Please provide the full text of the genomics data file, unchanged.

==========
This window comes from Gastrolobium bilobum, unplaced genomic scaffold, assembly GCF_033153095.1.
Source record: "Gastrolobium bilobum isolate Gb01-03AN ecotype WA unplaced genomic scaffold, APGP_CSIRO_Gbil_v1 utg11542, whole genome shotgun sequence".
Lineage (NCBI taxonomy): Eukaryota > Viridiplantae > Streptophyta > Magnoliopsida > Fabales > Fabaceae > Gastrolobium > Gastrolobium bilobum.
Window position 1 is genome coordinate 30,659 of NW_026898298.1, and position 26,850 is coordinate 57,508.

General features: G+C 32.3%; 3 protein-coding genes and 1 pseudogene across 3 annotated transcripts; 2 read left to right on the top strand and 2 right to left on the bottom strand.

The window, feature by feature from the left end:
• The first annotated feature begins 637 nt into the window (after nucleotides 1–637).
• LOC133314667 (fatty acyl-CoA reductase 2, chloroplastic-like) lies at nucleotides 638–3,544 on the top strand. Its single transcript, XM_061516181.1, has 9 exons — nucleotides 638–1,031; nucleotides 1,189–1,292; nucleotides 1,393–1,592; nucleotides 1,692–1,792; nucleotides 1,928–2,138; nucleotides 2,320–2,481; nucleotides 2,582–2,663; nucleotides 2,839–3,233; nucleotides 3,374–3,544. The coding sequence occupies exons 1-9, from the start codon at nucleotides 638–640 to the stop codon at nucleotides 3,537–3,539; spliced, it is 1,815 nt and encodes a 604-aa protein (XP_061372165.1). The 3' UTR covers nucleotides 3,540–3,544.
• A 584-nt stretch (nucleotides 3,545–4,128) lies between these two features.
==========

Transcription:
This window comes from Gastrolobium bilobum, unplaced genomic scaffold, assembly GCF_033153095.1.
Source record: "Gastrolobium bilobum isolate Gb01-03AN ecotype WA unplaced genomic scaffold, APGP_CSIRO_Gbil_v1 utg11542, whole genome shotgun sequence".
Lineage (NCBI taxonomy): Eukaryota > Viridiplantae > Streptophyta > Magnoliopsida > Fabales > Fabaceae > Gastrolobium > Gastrolobium bilobum.
Window position 1 is genome coordinate 30,659 of NW_026898298.1, and position 26,850 is coordinate 57,508.

General features: G+C 32.3%; 3 protein-coding genes and 1 pseudogene across 3 annotated transcripts; 2 read left to right on the top strand and 2 right to left on the bottom strand.

The window, feature by feature from the left end:
• The first annotated feature begins 637 nt into the window (after nucleotides 1–637).
• LOC133314667 (fatty acyl-CoA reductase 2, chloroplastic-like) lies at nucleotides 638–3,544 on the top strand. Its single transcript, XM_061516181.1, has 9 exons — nucleotides 638–1,031; nucleotides 1,189–1,292; nucleotides 1,393–1,592; nucleotides 1,692–1,792; nucleotides 1,928–2,138; nucleotides 2,320–2,481; nucleotides 2,582–2,663; nucleotides 2,839–3,233; nucleotides 3,374–3,544. The coding sequence occupies exons 1-9, from the start codon at nucleotides 638–640 to the stop codon at nucleotides 3,537–3,539; spliced, it is 1,815 nt and encodes a 604-aa protein (XP_061372165.1). The 3' UTR covers nucleotides 3,540–3,544.
• A 584-nt stretch (nucleotides 3,545–4,128) lies between these two features.